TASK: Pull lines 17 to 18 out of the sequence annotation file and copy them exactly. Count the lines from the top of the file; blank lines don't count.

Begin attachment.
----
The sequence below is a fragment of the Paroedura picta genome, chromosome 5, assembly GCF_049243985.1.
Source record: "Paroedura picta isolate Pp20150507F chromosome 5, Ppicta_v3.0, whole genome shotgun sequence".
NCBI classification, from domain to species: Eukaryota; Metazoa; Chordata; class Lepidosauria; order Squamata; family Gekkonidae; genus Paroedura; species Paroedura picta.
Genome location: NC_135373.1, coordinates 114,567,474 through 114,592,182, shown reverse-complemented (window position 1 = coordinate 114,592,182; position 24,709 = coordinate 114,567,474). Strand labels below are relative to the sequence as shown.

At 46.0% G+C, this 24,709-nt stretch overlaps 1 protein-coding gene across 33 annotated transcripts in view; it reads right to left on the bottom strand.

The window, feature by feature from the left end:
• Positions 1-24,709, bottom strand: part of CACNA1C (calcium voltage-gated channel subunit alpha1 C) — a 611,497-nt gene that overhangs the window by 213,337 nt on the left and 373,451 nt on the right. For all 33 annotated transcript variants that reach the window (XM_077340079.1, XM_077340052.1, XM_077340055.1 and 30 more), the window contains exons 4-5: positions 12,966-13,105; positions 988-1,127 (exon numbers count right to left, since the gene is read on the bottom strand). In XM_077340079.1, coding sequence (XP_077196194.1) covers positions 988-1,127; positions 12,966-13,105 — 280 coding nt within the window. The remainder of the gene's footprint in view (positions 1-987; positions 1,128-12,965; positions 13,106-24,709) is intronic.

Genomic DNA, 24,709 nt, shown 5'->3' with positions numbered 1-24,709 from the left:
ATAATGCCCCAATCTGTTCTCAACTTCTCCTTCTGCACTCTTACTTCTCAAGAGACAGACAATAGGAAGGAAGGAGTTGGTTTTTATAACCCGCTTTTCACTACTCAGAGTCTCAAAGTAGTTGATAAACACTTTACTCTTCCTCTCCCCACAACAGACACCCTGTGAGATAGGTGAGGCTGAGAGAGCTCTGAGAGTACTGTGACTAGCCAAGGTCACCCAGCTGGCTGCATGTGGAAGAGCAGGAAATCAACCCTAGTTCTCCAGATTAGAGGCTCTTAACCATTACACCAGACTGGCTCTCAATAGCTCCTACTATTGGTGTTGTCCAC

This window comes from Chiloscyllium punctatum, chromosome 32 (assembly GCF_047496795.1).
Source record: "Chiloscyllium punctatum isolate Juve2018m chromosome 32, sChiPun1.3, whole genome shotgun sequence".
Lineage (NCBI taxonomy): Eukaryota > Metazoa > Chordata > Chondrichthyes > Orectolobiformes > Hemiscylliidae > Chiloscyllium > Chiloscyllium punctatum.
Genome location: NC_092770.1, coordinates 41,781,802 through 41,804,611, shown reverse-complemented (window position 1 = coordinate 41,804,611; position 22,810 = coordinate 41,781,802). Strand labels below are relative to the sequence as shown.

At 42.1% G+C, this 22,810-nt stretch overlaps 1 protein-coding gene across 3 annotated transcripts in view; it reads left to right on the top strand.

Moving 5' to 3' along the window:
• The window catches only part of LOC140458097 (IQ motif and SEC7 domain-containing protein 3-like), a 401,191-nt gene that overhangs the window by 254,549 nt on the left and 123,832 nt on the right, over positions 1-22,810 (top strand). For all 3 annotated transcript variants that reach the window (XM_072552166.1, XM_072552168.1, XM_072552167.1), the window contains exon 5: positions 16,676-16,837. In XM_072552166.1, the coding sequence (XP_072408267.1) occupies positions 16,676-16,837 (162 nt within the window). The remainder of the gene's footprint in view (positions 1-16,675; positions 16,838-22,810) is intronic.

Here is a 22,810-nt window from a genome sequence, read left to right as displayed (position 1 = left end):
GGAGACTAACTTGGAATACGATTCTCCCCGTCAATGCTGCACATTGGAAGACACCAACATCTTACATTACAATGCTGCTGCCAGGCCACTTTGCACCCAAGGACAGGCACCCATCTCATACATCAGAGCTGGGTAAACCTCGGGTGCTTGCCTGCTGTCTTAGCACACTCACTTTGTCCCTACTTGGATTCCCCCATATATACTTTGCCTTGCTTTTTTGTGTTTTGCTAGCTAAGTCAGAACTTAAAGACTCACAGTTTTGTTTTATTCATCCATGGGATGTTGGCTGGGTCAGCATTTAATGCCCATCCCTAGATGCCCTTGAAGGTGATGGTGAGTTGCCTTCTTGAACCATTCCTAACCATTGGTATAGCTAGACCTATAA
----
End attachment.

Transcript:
Here is a 22,810-nt window from a genome sequence, read left to right as displayed (position 1 = left end):
GGAGACTAACTTGGAATACGATTCTCCCCGTCAATGCTGCACATTGGAAGACACCAACATCTTACATTACAATGCTGCTGCCAGGCCACTTTGCACCCAAGGACAGGCACCCATCTCATACATCAGAGCTGGGTAAACCTCGGGTGCTTGCCTGCTGTCTTAGCACACTCACTTTGTCCCTACTTGGATTCCCCCATATATACTTTGCCTTGCTTTTTTGTGTTTTGCTAGCTAAGTCAGAACTTAAAGACTCACAGTTTTGTTTTATTCATCCATGGGATGTTGGCTGGGTCAGCATTTAATGCCCATCCCTAGATGCCCTTGAAGGTGATGGTGAGTTGCCTTCTTGAACCATTCCTAACCATTGGTATAGCTAGACCTATAA